ISO9001 - A Never-ending Journey?

I have been exposed to multiple internal and external audits and assessors, and learnt several lessons along the way

13th October 2014

I think I’ve got this ISO9001 Quality Management System standard sussed now. Ok, I know that the 2015 version is pending and I’ll need to address the changes, but a few years down the line from being a total novice, I have been exposed to multiple internal and external audits and assessors, and learnt several lessons along the way.

Now with the benefits of hindsight, what would I have told myself right at the very start?

Certainly, that the best move was getting in the experts in. If you’ve never had any experience of the ISO standards, you need someone to keep you on track. The standard is designed to be applied to any industry, so the key is understanding how the concepts apply to your business in a practical way. Choose consultants with experience in your field of business and get them to carry out a gap analysis. Without this, you can’t even begin to understand the task that lies ahead of you, let alone plan realistic timescales for certification.

Bear in mind that some of the most popular accreditation bodies need to schedule your assessment dates several months in advance. Once you’ve paid your money and booked your date, you’re stuck with it. So getting your implementation timing right is critical to avoid major headaches, stress and late night working.

And after the gap analysis, keep the experts on hand. You’ll find that most consultants can offer tailored packages based on the level of support you need. If nothing else, they’ll provide you with starting documentation for you to tailor and tweak, and check that everything you produce is on the right track. Nothing is worse than spending time writing a multitude of documents only to find in an external assessment that they have missed the mark. Of course, there’s a cost involved, but one that is bound to be offset by the reduction in wasted internal resource time.

Whatever you do, keep it simple. Keep the processes that you have that work, just fine tune them if they don’t fully meet the requirements of the standard as they stand. Don’t document the perfect process if you know it’s going to be difficult to maintain, because you need to be able to evidence all that you’ve documented. Focus on defining a process that’ll work on a day to day basis and upon building solid foundations that will give you scope to improve as you learn.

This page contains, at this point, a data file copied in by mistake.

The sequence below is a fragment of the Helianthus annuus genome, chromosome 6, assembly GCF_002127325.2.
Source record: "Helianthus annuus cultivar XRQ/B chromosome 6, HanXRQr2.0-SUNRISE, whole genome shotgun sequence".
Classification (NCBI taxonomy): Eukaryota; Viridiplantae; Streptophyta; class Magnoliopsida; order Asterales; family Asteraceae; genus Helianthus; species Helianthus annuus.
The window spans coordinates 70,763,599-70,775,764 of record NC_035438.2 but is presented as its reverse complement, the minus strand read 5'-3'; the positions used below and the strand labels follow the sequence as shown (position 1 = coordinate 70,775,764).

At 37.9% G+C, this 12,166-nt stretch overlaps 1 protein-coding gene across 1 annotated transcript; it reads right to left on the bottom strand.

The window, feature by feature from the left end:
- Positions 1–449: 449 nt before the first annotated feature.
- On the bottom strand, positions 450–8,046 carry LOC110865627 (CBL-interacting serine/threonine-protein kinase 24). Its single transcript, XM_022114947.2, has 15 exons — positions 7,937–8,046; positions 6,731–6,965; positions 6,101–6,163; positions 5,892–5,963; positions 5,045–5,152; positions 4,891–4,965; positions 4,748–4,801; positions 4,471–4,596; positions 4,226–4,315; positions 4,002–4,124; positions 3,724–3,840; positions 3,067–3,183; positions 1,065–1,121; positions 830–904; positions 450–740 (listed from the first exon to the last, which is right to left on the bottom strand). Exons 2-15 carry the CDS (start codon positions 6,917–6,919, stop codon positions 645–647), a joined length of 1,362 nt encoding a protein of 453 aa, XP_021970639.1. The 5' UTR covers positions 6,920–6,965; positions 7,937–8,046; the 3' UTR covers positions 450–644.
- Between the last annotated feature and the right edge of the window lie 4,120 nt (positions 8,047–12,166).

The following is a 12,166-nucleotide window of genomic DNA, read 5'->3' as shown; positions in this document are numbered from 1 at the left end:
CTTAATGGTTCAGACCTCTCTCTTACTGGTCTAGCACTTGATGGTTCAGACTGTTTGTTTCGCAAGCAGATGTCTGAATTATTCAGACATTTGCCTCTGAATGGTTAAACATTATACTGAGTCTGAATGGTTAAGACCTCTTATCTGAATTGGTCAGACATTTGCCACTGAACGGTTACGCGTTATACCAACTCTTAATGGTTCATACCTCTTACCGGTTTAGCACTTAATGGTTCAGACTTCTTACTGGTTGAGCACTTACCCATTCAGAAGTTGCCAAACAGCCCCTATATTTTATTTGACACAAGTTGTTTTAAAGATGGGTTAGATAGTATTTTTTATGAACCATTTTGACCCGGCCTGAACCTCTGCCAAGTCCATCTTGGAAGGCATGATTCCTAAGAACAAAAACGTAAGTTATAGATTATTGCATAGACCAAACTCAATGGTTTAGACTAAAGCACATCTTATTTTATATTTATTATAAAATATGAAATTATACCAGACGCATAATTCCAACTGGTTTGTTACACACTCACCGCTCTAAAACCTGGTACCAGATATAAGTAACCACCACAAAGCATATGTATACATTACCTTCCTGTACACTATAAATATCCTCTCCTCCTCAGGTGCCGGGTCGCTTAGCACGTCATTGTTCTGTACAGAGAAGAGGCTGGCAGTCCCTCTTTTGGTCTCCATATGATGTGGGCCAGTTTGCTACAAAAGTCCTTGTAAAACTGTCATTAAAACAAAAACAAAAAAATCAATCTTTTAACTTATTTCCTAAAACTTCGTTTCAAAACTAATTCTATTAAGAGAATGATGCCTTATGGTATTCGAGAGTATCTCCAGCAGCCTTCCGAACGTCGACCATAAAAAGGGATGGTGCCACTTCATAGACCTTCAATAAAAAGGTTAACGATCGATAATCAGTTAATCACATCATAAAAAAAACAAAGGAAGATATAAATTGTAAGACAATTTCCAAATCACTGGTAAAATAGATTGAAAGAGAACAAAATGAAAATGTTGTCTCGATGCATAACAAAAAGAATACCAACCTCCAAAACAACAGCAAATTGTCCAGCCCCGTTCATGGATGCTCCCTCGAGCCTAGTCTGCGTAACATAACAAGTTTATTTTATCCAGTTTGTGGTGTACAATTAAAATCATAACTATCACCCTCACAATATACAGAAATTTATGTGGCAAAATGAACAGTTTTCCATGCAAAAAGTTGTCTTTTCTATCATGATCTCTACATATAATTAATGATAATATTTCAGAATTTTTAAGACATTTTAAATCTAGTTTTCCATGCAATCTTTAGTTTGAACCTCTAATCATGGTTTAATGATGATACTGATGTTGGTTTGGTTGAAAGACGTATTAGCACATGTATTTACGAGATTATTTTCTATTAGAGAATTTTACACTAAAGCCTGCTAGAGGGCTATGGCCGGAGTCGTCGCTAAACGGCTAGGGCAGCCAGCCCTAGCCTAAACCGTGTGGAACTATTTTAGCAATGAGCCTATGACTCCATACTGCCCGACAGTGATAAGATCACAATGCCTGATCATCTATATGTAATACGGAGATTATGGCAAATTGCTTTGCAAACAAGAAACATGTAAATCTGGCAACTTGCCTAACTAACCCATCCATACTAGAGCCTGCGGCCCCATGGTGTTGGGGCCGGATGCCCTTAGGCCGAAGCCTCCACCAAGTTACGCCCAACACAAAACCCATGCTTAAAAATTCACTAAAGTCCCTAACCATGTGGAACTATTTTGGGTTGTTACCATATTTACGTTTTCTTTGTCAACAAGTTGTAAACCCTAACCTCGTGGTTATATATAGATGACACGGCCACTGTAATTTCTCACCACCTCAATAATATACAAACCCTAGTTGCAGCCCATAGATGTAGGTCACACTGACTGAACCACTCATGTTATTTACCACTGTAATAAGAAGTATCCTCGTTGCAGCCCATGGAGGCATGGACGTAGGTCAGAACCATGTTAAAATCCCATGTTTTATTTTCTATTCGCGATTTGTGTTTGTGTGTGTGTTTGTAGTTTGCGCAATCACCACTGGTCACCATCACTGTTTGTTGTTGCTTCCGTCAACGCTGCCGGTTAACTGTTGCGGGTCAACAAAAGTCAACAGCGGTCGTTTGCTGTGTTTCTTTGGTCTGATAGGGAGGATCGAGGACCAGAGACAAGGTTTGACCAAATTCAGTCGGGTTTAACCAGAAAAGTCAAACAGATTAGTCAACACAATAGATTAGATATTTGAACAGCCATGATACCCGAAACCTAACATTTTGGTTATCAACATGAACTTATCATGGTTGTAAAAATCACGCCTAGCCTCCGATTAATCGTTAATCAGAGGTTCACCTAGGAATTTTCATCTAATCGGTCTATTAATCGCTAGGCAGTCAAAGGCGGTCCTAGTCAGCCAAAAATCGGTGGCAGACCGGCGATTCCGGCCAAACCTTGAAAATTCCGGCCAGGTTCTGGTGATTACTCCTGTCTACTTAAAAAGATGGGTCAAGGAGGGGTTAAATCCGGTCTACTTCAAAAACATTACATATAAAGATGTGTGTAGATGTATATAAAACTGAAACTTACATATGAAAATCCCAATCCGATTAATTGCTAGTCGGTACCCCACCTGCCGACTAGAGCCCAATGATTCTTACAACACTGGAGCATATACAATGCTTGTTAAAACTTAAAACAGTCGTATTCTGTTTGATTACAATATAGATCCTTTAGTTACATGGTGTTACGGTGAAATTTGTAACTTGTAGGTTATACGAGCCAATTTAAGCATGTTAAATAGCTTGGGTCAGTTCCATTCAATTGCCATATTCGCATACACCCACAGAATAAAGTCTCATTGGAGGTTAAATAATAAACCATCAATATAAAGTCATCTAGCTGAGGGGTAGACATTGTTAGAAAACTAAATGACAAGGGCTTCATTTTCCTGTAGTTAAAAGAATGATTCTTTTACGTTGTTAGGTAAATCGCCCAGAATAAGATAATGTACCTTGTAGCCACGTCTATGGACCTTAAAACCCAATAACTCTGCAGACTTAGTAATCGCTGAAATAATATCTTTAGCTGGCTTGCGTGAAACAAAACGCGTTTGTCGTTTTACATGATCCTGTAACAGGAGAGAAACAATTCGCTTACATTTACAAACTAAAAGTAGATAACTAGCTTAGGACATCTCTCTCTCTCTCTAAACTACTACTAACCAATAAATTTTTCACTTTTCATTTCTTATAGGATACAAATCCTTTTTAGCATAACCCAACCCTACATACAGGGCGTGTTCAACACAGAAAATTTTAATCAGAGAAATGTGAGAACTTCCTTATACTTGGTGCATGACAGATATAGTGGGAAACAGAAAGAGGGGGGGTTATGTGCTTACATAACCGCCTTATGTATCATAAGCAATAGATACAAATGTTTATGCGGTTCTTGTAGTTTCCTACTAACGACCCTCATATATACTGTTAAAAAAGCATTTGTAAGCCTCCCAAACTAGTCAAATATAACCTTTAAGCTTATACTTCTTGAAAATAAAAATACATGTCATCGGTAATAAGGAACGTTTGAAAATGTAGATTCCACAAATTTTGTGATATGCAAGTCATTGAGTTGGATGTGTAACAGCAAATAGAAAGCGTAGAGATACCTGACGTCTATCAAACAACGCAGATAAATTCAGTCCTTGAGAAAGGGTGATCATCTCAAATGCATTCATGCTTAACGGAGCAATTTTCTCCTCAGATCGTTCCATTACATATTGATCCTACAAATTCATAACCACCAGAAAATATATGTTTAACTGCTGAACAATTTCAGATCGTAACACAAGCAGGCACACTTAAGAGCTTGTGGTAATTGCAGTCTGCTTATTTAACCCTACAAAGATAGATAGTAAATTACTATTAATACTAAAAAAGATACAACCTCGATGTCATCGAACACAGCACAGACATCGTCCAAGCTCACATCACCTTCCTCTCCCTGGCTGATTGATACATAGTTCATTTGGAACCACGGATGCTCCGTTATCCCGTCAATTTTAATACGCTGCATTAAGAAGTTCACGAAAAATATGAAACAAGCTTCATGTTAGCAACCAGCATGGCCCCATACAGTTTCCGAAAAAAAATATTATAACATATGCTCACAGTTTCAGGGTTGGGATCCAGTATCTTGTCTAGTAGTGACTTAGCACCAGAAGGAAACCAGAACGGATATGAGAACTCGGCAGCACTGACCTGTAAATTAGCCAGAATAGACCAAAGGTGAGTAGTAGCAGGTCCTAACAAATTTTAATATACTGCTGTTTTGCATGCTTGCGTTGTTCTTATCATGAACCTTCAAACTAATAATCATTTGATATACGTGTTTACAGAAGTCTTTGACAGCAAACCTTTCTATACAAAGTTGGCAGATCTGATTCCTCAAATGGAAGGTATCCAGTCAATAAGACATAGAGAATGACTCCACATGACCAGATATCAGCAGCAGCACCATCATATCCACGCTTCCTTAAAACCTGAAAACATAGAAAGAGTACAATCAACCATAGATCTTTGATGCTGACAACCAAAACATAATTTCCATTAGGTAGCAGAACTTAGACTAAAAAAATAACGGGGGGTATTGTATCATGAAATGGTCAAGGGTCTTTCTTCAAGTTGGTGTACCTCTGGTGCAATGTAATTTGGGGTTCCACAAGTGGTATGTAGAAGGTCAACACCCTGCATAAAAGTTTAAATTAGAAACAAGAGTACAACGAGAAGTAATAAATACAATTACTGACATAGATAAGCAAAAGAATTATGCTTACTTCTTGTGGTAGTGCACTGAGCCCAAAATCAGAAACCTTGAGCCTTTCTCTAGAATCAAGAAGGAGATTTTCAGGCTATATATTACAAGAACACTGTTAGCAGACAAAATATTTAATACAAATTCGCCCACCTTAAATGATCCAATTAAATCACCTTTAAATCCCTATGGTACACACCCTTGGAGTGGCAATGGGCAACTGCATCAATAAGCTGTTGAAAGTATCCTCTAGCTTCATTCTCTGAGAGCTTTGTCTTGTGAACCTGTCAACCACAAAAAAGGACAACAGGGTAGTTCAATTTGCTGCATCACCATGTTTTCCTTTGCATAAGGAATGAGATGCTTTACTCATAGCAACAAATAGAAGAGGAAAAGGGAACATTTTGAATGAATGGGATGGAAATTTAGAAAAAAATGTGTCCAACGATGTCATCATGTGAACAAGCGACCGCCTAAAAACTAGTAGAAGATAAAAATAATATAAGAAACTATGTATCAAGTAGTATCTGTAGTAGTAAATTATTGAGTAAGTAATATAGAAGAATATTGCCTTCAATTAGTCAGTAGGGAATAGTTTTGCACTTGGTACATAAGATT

What else?

That getting the accreditation is in many ways the easy part. Maintaining it shouldn’t be hard. And it needn’t be hard. But too often, management can think of getting the certificate as the end of the journey when it’s only the start... ISO9001 or any other ISO for that matter will ultimately start to fall apart if top management support is not maintained, not least to ensure that ISO9001 principles remain embedded into the culture of the organization long term.

However you assign ISO9001 responsibilities across your business, those who you assign them to need to be committed and keep the principles at the forefront of all that they do. It’s an ongoing way of working, not something that can be switched on or off depending on whether an external assessment is pending.

If you are given the chance to have ongoing continual assessment visits either once or twice a year, without doubt, go for the more frequent option. This forces people to remain focused, it’s tempting to think you can forget about it all for 11 months if your visits are annual and then find your carefully implemented processes have fallen by the wayside because people don’t think it matters anymore.

Have at least one person responsible for co-ordinating key ISO9001 activity. Management reviews, internal audits, compilation of KPI’s... It’s more than annoying to get a minor non conformity because you forgot to do something that really wasn’t difficult.

Is it worth it?

The best thing about ISO9001`is that it really does force you to look at the things that matter. The things that you should be doing anyway. Who can argue with the concept of continual improvement?

But just don’t do it on a whim. Your Quality Management System constantly needs to be reviewed to adapt to the business as the business evolves and changes. You will be externally assessed at agreed intervals for the rest of time. Or until you decide you don’t want ISO9001 anymore. But why would that happen? When you’ve worked so hard to get there in the first place, why would you let it go?

Just be informed before you start your ISO9001 journey. It’s not a journey that actually ends, so do it with your eyes wide open.

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